The Digital Skeptic: Patents No Longer Polish Apple

NEW YORK ( TheStreet) -- It might just be time for investors to face the intellectual property music: Patents no longer polish Apple's Inc.

Monopolizing ideas -- that is, being granted a patent from the U.S. Patent and Trademark Office -- had long been part and parcel of the breathtaking brands of Steve Jobs and Apple ( AAPL). The intellectual terrain these two tried to control is astounding. In 2011, The New York Times listed the patents for one Steven P. Jobs -- all 323 of them. The big ideas, like the iPod and the iMac, were there, but so were the not-so big ideas: the peripherals for said devices, the packaging for said devices and, no fooling, the staircases in the retail stores that led to said devices.

"Depending on who you speak to, Steve Jobs was a prolific innovator, relentless collaborator or shameless limelight stealer," the fabulous Roberto Baldwin wrote for Wired this year.

Amazingly, Jobs is not done with trying to own ideas. In March -- from the grave, mind you -- he patented two more tweaks to the iMac and the iPod Shuffle.

But as marvelous as Mr. Jobs' ideas are -- and as much as they pump up Apple's roughly $500 billion market cap -- in this information-as-trash age, how much are these mere ideas worth?

Probably not much. And the world -- and Apple -- know it.

Patents are little protection
The traditional spin on patents is they are the critical DNA of the digital age.

"They are often viewed as weapons that big companies use to fight each other. But they are the crown jewels of technology companies," Ed Schauweker told me over the phone. He is the spokesman for the Open Invention Network, the Durham, N.C., patent management firm.

But it doesn't take a Big Data algo to calculate the street value of these so-called diamonds. Simply look at Apple's own patent squabbles, particularly its ongoing feud with Korean chip and screen giant Samsung.

Tensions have always been a fact of life between the two. But the real howling began last year when a German court levied an injunction against Samsung over the Apple-factor of the Galaxy Tab. Samsung fired back with an Australian ruling against Apple over the iPhone 4S. Apple won again with a $1.05 billion infringement settlement against Samsung here in America. Then courts in Japan and the U.K. ruled that, no, Samsung actually was not at fault. To get a real feel for the pointlessness of it all, gander at this infographic from online tech news service Mashable.

Let's be real here: As much as onlookers may want to cast this battle as Optimus Prime fighting it out with Megatron for control of the universe, this is nothing more than Tuesday night pickup hoops at the community center -- old guys with no game elbowing each other into a draw.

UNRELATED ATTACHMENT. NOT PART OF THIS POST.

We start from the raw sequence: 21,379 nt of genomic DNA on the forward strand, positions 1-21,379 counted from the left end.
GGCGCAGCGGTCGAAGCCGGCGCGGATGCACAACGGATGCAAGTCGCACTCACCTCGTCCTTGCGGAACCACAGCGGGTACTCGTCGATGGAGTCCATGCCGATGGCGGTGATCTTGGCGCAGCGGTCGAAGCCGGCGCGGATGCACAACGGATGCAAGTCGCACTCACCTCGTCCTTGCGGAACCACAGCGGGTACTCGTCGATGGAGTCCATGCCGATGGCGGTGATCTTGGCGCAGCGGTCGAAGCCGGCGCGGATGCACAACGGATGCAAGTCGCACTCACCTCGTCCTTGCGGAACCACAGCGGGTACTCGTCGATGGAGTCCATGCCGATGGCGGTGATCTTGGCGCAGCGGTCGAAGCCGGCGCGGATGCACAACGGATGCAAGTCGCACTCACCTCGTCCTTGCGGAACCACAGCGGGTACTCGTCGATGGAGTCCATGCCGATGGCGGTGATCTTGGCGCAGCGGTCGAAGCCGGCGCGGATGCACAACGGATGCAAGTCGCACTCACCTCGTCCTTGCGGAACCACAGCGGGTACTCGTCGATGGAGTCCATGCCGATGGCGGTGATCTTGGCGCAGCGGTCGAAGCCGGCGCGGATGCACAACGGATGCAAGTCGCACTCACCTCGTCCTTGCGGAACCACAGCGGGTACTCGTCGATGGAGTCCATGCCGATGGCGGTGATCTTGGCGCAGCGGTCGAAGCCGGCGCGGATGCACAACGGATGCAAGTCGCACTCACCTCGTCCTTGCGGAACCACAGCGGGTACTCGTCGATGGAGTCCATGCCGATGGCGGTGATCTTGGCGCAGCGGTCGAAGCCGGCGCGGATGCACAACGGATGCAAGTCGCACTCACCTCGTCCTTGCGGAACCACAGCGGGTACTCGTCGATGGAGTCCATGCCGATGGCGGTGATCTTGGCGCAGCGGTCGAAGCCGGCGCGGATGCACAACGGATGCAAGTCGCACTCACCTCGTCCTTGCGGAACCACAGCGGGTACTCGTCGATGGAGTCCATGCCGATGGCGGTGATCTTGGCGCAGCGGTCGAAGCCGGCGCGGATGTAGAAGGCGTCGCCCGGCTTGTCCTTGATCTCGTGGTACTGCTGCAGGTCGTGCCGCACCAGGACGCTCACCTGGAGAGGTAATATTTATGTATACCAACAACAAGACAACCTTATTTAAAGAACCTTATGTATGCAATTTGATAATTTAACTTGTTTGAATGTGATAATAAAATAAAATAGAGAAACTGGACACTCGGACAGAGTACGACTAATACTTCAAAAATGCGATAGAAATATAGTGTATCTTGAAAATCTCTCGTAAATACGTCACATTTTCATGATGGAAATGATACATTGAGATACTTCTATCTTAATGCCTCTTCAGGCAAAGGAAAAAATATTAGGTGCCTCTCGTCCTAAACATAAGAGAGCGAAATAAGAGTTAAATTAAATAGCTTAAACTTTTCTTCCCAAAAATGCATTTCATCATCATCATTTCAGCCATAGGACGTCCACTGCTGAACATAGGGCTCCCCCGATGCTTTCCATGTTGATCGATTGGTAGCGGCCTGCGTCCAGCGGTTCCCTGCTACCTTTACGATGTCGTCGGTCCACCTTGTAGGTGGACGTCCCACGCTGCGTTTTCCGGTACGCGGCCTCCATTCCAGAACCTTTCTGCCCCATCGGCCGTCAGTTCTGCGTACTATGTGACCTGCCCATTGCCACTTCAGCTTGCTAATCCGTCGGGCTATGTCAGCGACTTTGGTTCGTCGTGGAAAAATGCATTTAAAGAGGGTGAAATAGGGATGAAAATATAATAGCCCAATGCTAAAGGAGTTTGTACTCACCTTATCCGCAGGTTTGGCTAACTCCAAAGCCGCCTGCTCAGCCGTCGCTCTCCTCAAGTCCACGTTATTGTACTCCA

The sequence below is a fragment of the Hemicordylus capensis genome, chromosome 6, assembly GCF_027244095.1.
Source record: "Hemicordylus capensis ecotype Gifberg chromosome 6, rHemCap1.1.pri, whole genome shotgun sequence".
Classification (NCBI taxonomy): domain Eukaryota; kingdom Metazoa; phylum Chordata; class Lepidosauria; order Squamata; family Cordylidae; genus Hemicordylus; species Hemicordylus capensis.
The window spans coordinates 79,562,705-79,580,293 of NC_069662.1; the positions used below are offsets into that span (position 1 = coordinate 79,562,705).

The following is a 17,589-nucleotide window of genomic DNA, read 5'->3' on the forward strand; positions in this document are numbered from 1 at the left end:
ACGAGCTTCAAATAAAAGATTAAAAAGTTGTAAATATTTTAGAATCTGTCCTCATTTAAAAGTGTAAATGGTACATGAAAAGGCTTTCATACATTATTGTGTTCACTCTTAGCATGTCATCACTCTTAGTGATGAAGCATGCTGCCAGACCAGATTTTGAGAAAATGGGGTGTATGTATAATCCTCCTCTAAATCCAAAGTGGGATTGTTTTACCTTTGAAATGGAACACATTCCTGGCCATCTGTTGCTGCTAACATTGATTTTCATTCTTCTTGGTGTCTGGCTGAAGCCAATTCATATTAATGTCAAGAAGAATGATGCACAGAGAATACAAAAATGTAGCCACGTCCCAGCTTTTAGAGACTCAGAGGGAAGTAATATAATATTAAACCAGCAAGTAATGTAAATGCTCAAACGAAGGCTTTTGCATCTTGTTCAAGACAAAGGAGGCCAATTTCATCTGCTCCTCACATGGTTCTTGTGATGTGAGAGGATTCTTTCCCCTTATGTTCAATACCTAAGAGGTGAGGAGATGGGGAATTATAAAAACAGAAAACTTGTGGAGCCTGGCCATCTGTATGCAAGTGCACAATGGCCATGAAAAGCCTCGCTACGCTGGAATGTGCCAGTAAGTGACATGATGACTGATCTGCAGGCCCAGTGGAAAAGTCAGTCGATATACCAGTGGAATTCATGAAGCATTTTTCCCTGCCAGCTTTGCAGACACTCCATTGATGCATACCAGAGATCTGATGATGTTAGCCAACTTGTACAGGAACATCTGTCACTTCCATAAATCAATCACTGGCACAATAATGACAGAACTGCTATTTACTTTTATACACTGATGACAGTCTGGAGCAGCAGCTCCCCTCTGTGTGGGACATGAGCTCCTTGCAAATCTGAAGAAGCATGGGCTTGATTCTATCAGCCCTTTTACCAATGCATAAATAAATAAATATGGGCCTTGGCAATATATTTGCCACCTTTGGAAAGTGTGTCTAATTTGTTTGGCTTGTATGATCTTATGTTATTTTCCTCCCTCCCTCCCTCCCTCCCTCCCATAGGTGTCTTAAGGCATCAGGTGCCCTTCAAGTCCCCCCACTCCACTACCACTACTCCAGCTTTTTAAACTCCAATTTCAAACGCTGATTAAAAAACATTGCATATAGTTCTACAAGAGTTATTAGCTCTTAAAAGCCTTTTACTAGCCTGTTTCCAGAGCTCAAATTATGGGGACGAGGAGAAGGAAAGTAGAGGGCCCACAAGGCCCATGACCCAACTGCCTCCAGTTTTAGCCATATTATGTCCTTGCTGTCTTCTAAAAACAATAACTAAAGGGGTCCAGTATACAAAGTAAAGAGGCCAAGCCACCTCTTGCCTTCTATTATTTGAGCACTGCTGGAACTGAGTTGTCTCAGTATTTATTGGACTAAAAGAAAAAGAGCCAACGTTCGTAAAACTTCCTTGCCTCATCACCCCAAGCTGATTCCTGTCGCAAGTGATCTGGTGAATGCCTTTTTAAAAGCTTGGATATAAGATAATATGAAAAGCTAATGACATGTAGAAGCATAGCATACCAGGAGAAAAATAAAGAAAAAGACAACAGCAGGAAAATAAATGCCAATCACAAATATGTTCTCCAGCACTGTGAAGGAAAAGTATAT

One need not be Karl Marx reborn to sniff out the backstory behind the shoving. Patents alone don't make iPhones. People do, highly skilled and talented people -- a fact CEO Tim Cook talks openly about when asked by NBC's Brian Williams the critical driver behind where his products were built:

"It's about the skills," he said.

And guess who's one of Apple's go-to sources for skilled labor? You got it, Samsung. For all of the patent mudslinging, Samsung remains a global source for phones, chips and display screens and a critical vendor to Apple.

Now, sure, the company puts on a good show with legal action to keep Samsung's mitts off its patent inventory. But is it really any wonder that the screen and chip maker's phones and tablets are awfully similar to Apple's?

After all, Apple teaches Samsung how to make the things.

And if you listen carefully, Apple understands the future is about having more control over what it makes. In other words, bringing production back to the United States, where the rule of intellectual law actually rules.

"Honestly, it's not so much about price ... In this iPhone, as a matter of fact, the engine in here is made in America ... The glass on this phone is made in Kentucky," Cook told NBC. "We have been working for years on doing more and more in the United States."

Sure, Steve's brilliant patents will always be brilliant -- but as nothing more than exhibits in the Museum of Modern Art. In today's global digital slum, brilliant ideas are as only as good as the brilliant products they create. The future -- and the market cap -- therefore belongs to the Apples of the world that can integrate and protect intellectual property in the products they produce.

Which means, building them as close to home as possible.

If Apple hopes to end its long slide in value, it won't be long before all its products proudly proclaim: "Designed and Built in California."
This commentary comes from an independent investor or market observer as part of TheStreet guest contributor program. The views expressed are those of the author and do not necessarily represent the views of TheStreet or its management.